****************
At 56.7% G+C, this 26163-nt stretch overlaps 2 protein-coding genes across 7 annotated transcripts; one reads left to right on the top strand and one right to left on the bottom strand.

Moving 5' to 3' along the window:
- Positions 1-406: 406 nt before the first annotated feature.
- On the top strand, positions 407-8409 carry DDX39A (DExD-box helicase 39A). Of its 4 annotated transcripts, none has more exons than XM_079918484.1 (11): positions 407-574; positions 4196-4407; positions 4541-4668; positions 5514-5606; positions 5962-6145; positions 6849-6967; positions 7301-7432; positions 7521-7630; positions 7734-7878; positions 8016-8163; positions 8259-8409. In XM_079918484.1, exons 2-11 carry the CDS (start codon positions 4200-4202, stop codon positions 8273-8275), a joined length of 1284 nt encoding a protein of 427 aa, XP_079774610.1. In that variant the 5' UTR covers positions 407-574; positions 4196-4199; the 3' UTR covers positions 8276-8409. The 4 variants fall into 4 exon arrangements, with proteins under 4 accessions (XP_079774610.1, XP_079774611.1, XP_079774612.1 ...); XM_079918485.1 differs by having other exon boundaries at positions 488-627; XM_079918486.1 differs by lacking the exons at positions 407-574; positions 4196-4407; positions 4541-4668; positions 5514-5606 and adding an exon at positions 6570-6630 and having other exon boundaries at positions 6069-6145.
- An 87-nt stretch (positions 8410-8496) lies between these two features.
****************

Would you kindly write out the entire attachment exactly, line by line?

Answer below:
At 56.7% G+C, this 26163-nt stretch overlaps 2 protein-coding genes across 7 annotated transcripts; one reads left to right on the top strand and one right to left on the bottom strand.

Moving 5' to 3' along the window:
- Positions 1-406: 406 nt before the first annotated feature.
- On the top strand, positions 407-8409 carry DDX39A (DExD-box helicase 39A). Of its 4 annotated transcripts, none has more exons than XM_079918484.1 (11): positions 407-574; positions 4196-4407; positions 4541-4668; positions 5514-5606; positions 5962-6145; positions 6849-6967; positions 7301-7432; positions 7521-7630; positions 7734-7878; positions 8016-8163; positions 8259-8409. In XM_079918484.1, exons 2-11 carry the CDS (start codon positions 4200-4202, stop codon positions 8273-8275), a joined length of 1284 nt encoding a protein of 427 aa, XP_079774610.1. In that variant the 5' UTR covers positions 407-574; positions 4196-4199; the 3' UTR covers positions 8276-8409. The 4 variants fall into 4 exon arrangements, with proteins under 4 accessions (XP_079774610.1, XP_079774611.1, XP_079774612.1 ...); XM_079918485.1 differs by having other exon boundaries at positions 488-627; XM_079918486.1 differs by lacking the exons at positions 407-574; positions 4196-4407; positions 4541-4668; positions 5514-5606 and adding an exon at positions 6570-6630 and having other exon boundaries at positions 6069-6145.
- An 87-nt stretch (positions 8410-8496) lies between these two features.